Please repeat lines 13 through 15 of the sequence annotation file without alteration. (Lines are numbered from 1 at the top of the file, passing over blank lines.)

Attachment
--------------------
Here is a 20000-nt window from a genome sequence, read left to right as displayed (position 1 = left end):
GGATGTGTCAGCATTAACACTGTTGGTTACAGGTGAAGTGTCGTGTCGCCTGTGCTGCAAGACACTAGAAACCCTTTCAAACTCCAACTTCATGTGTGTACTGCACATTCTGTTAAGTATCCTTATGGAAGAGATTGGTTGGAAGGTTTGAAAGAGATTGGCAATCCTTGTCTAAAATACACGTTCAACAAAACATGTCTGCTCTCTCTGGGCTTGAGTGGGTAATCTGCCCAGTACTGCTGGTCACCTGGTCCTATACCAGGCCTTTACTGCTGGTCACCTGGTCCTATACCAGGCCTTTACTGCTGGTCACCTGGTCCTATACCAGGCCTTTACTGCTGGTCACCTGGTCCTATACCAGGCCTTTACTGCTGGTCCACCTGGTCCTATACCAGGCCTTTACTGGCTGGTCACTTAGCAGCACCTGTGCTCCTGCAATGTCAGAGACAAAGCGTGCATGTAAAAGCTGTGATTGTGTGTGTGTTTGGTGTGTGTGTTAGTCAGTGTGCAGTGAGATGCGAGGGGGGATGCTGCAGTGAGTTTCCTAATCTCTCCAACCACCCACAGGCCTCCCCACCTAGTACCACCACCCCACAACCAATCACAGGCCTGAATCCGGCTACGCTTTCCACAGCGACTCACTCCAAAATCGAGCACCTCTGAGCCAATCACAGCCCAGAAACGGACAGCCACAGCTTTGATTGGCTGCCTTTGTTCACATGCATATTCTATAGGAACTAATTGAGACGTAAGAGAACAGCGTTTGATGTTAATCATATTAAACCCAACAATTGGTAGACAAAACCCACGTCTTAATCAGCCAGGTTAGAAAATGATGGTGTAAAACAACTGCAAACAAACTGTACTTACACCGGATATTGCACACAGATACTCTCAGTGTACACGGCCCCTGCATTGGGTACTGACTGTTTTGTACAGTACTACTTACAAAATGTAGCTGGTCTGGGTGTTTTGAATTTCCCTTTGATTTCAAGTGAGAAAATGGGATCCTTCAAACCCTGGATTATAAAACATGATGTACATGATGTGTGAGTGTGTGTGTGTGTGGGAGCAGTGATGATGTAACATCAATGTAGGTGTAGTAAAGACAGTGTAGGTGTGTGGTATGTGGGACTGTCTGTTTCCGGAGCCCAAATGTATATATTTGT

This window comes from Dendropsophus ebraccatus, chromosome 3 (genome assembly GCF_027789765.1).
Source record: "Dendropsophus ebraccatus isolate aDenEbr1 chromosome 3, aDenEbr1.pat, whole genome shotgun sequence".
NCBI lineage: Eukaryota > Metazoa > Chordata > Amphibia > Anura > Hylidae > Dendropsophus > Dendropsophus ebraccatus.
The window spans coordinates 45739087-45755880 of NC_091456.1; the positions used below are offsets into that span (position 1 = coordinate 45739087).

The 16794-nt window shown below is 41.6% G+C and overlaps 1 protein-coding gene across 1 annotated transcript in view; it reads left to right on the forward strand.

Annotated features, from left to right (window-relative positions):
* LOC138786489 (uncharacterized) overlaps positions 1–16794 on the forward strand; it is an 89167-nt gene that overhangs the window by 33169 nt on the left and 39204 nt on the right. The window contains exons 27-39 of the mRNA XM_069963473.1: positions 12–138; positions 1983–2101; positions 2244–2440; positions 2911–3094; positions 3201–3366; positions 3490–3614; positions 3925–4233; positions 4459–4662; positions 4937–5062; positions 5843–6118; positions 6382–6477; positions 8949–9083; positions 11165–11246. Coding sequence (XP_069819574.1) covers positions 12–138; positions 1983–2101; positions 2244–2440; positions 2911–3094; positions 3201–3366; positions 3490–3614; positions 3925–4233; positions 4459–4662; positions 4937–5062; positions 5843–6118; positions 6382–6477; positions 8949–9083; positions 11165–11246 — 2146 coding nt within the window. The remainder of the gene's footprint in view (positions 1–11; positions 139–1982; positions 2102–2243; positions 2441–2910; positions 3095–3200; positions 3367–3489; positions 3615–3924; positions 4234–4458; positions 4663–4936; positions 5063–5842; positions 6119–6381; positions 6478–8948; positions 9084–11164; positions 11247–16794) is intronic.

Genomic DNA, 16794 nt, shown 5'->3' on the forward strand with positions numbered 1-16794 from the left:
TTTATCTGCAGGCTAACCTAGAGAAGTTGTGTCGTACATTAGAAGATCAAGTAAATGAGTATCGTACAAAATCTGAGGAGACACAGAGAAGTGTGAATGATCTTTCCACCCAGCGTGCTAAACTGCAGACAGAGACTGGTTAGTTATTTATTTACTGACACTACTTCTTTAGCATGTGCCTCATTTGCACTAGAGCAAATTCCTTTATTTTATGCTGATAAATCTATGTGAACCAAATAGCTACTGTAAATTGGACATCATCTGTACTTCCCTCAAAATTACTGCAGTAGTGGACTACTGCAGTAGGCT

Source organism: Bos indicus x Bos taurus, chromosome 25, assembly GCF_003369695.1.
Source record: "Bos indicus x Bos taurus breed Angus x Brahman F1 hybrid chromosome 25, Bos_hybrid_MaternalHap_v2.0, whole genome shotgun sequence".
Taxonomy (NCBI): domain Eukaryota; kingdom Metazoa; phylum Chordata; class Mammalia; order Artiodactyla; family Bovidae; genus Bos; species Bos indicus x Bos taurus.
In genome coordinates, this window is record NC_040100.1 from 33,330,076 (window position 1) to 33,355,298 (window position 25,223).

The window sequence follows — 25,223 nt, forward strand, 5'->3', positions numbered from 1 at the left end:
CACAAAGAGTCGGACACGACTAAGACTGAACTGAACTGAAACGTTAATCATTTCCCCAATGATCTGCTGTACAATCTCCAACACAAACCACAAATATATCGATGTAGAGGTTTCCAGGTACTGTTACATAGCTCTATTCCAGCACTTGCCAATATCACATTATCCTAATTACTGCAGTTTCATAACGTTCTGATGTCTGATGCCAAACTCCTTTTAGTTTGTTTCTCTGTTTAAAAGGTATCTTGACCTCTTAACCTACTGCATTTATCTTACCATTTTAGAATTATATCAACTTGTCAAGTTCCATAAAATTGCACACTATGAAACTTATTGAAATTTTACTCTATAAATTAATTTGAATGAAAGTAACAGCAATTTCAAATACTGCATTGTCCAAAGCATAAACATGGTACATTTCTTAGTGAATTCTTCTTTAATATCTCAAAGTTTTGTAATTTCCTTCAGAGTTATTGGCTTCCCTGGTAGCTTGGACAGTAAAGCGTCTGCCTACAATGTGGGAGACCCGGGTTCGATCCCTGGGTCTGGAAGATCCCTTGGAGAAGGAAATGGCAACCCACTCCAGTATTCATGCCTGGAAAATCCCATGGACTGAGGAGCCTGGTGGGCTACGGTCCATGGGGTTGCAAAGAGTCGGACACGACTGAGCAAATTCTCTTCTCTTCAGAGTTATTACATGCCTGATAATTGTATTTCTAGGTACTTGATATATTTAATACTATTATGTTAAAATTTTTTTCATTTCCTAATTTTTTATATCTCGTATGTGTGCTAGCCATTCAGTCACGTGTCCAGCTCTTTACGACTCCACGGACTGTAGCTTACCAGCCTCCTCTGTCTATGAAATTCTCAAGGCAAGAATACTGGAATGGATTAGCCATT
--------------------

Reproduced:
Source record: "Bos indicus x Bos taurus breed Angus x Brahman F1 hybrid chromosome 25, Bos_hybrid_MaternalHap_v2.0, whole genome shotgun sequence".
Taxonomy (NCBI): domain Eukaryota; kingdom Metazoa; phylum Chordata; class Mammalia; order Artiodactyla; family Bovidae; genus Bos; species Bos indicus x Bos taurus.
In genome coordinates, this window is record NC_040100.1 from 33,330,076 (window position 1) to 33,355,298 (window position 25,223).